Acting Chief Medical Officer: Call ahead before visiting the QEH
Acting chief medical officer, Dr Anton Best
Persons visiting or seeking to receive treatment at the Queen Elizabeth Hospital (QEH) are being urged to cease and desist or call ahead.
Acting Chief Medical Officer, Dr Anton Best made the recommendation this afternoon as Government updated the public on the developments associated with COVID-19.
“We are asking people who have respiratory symptoms not to go to the QEH, to call ahead.
You can call the regular hotline numbers or your regular health care to be advised to what to do best and to be given the correct advice,” Best remarked.
Although three additional cases of COVID-19 have been reported, the island remains in stage one of the national preparedness plan. Best stated that public visitations to the state-owned hospital have been limited but further restrictions will be implemented once the outbreak intensifies.
To date, the Ministry of Health has conducted 70 tests for COVID-19 and 15 more are expected to occur today. The acting chief medical officer indicated that once the pandemic rises locally, the Ministry of Health will increase testing.
“We are going to continue daily testing. We would have explained previously that we are testing twice a day and that is going to continue until there is a demand for increased testing and then we will have to reassess our processes and protocols where that is concerned,” Best explained.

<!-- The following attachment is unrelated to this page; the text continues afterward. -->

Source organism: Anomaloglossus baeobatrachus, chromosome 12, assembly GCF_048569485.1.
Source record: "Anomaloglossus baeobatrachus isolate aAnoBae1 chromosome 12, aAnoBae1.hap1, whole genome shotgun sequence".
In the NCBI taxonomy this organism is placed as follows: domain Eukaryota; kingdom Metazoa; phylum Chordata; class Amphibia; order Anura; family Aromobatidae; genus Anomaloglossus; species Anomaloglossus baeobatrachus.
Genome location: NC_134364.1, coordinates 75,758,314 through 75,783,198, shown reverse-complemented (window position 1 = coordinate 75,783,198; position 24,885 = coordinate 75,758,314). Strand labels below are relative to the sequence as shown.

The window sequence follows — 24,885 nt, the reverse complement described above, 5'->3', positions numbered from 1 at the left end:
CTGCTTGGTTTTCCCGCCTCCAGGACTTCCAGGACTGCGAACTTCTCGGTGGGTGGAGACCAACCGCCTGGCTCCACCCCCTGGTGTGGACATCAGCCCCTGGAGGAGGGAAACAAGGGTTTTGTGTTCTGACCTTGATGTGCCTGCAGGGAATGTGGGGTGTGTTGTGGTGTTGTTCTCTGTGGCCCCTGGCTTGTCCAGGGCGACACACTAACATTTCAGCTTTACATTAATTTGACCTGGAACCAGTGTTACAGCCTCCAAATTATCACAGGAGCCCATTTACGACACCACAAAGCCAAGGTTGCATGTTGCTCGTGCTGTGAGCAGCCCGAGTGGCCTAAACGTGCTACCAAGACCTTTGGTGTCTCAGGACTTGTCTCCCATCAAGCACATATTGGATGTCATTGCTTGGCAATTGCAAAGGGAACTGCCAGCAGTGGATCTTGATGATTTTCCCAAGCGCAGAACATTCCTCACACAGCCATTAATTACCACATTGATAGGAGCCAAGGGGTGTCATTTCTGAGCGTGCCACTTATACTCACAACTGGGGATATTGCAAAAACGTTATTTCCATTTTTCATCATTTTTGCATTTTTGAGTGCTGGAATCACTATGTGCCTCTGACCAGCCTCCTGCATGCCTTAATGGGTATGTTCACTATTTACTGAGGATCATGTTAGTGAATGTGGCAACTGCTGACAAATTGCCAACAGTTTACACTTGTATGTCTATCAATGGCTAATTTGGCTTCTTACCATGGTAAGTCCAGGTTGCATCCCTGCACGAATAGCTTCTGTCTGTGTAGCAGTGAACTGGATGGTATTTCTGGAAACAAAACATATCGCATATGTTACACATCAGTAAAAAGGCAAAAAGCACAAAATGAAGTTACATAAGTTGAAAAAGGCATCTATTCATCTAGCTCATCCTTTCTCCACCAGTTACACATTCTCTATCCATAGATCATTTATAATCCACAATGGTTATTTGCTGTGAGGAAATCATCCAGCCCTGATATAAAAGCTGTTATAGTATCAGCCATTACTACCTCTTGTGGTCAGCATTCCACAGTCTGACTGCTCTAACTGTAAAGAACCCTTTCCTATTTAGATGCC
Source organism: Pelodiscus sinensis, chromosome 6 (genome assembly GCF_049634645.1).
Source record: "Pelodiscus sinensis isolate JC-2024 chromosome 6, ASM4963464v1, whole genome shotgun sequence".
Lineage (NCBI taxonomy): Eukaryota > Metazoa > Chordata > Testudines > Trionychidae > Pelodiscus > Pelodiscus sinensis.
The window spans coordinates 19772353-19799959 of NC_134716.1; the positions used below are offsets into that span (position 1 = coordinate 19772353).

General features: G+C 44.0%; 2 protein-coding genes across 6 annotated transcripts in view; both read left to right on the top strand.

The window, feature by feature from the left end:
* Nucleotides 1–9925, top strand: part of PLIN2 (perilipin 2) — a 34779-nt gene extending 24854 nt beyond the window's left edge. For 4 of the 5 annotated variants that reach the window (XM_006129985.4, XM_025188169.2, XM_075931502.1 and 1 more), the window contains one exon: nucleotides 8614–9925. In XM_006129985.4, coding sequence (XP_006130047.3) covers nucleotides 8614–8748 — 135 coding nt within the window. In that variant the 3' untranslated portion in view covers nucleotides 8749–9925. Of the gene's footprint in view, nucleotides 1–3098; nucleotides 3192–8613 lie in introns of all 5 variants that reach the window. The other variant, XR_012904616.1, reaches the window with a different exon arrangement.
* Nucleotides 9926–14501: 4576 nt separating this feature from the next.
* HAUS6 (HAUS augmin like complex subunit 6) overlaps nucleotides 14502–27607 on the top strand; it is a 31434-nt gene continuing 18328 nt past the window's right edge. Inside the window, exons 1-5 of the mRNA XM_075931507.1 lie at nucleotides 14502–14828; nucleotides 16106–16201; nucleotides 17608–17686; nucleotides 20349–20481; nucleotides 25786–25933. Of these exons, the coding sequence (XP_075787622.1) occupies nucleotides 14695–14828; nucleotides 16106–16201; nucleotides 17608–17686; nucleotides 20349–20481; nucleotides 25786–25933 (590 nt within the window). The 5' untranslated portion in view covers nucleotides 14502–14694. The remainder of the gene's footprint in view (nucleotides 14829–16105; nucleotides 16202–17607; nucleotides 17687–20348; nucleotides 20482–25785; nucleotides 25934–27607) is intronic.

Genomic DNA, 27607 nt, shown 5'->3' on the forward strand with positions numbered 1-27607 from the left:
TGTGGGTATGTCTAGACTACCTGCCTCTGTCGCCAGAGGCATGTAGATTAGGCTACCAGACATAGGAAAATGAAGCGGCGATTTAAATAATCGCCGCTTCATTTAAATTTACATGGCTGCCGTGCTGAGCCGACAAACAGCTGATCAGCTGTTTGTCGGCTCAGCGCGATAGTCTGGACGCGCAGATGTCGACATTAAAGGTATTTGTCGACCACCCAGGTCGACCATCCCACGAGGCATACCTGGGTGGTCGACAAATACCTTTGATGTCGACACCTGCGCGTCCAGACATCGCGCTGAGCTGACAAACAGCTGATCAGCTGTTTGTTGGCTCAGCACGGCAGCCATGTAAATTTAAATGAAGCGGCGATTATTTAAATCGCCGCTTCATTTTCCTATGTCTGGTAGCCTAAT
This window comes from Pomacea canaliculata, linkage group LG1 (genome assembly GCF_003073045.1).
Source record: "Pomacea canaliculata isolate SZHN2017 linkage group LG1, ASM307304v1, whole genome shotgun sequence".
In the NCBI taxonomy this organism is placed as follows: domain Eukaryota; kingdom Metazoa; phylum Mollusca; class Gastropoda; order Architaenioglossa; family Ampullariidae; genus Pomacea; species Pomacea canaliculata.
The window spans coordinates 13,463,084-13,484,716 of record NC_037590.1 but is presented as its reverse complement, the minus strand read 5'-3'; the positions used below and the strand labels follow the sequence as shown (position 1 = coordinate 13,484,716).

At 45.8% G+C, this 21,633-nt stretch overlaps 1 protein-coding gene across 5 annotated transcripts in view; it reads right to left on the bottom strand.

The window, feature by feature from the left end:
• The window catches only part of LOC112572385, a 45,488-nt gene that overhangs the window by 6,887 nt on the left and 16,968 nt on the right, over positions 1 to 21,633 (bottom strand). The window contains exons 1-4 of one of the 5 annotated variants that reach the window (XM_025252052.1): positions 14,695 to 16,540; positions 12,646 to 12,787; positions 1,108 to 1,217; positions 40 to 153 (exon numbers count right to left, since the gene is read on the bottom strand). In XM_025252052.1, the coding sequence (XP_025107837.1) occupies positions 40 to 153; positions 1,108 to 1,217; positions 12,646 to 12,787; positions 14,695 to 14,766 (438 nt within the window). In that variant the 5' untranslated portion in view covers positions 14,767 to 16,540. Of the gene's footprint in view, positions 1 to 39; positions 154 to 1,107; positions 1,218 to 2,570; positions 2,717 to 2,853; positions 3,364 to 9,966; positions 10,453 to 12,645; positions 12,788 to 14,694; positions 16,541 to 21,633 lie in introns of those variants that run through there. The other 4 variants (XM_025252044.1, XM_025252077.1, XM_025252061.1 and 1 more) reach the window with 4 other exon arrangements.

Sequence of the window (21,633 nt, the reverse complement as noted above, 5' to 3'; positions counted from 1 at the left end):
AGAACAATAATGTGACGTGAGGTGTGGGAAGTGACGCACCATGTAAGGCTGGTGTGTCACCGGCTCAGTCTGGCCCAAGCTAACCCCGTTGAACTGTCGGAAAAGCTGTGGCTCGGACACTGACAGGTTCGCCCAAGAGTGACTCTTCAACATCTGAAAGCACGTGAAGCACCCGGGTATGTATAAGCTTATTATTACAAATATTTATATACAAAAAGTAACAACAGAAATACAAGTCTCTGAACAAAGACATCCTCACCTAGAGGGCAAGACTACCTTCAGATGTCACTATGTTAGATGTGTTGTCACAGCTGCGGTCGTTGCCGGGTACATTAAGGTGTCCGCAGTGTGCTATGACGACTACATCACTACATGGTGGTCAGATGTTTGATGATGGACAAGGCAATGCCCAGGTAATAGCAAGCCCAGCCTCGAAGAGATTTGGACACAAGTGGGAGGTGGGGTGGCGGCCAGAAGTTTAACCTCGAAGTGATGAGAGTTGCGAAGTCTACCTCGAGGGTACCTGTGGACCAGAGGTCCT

Prime Minister Mia Mottley informed the public that Government was trying to procure 50,000 testing kits as the pandemic continues.
Barbados is awaiting 5,000 tests soonest then a shipment of 20,000 and arrangements are to be confirmed for a further 25,000 test kits.
Young Barbdians told protect their elders
She outlined that the virus was likely to spread across the Barbadian population but its symptoms should predominantly be mild amongst the infected.
“We have to come to the reality that there will be a large number of Barbadians who will get the virus but I want to say to you the overwhelming majority will only have mild symptoms. Those mild symptoms will not even be symptoms that people will go to the doctor for,” she commented.
“There will be a few who will require medical treatment and medical advice and there will even be a smaller number who will require to be placed in an isolation facility and have the full medical treatment required,” she continued.
The Prime Minister warned the vulnerable groups, especially those over 70 to remain indoors and avoid the risk of infection. She advised family members to take care of the elderly and ensure they were protected.
“If you are over 70 don’t take the chance, stand home and rest yourself - read some books let the breeze come in on you, watch some tv, use the phone and talk to some people, cook for some the people but don’t come out on the road if you don’t have to.
“I have every confidence that the average Barbadian is prepared to carry the weight. Recognise that they don’t want their mother, grandmother, grandfather, grandaunt or grant uncle to be on the frontline. These are the same people who took care of us when we were young, who made sure we didn’t come into harm’s way that we can do it for them now,” Mottley said.